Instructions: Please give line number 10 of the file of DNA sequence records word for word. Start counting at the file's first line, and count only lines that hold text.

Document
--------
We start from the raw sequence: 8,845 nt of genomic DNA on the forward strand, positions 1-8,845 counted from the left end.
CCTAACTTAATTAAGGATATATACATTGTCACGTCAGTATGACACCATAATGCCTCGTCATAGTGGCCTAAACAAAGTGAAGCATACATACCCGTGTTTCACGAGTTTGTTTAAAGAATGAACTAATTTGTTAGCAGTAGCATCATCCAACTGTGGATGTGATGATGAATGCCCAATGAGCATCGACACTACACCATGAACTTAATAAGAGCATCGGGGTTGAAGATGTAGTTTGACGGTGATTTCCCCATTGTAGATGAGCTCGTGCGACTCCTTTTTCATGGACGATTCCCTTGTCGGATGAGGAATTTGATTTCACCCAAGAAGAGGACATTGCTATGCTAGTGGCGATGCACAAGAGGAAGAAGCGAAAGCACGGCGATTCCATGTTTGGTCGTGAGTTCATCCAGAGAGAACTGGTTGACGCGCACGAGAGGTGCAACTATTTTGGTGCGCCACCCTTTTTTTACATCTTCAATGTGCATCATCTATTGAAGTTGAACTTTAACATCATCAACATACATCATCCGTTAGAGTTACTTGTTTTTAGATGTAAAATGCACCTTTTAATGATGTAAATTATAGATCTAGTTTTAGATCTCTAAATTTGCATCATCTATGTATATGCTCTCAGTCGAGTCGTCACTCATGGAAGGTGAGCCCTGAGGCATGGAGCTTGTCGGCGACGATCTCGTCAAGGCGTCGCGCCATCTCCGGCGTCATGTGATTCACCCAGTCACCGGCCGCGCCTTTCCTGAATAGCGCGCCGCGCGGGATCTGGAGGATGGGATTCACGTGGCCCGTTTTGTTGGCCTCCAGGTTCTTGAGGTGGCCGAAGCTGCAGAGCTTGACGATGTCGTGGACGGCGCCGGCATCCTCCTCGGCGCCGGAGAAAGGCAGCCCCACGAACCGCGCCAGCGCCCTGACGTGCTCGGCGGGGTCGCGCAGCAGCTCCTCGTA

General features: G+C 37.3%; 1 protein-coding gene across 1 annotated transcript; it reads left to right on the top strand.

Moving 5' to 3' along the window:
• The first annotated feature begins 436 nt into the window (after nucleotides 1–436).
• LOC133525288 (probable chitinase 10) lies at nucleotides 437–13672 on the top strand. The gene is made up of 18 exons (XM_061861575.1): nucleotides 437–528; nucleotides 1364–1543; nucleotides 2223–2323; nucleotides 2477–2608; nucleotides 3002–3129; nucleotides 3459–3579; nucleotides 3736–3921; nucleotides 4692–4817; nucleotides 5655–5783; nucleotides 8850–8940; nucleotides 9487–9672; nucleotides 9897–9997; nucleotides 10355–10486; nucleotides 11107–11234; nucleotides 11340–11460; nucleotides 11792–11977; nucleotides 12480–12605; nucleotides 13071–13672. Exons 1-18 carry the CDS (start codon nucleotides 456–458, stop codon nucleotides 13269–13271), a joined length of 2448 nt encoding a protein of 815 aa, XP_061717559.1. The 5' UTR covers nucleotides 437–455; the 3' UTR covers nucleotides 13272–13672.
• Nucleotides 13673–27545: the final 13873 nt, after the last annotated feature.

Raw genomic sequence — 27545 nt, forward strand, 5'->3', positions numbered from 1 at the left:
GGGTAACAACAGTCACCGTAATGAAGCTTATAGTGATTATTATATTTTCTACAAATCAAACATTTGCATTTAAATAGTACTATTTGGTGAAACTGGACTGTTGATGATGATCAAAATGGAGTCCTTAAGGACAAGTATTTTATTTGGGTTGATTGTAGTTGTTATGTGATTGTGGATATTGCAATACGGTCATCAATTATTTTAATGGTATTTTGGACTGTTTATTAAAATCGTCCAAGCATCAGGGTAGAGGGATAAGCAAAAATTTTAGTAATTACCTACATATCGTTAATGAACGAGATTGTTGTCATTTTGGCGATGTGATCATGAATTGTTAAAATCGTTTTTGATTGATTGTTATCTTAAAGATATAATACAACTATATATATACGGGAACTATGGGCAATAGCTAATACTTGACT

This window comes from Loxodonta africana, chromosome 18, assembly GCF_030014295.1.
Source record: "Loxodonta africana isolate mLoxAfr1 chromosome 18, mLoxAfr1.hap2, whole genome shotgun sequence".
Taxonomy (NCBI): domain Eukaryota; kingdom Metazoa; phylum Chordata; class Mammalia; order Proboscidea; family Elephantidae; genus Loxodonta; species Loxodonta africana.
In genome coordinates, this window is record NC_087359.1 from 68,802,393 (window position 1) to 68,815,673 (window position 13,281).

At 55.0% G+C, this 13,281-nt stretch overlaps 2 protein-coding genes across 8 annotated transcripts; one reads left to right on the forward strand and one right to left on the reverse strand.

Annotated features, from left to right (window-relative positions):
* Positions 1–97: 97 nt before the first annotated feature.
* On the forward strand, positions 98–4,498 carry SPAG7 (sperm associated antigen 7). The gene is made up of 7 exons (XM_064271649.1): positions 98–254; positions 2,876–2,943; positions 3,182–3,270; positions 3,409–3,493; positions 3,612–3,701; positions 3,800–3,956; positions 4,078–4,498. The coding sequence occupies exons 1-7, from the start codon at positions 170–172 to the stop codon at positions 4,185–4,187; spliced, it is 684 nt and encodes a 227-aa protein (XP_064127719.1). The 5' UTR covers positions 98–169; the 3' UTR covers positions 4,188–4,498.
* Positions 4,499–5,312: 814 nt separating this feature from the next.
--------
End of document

This window comes from Loxodonta africana, chromosome 18, assembly GCF_030014295.1.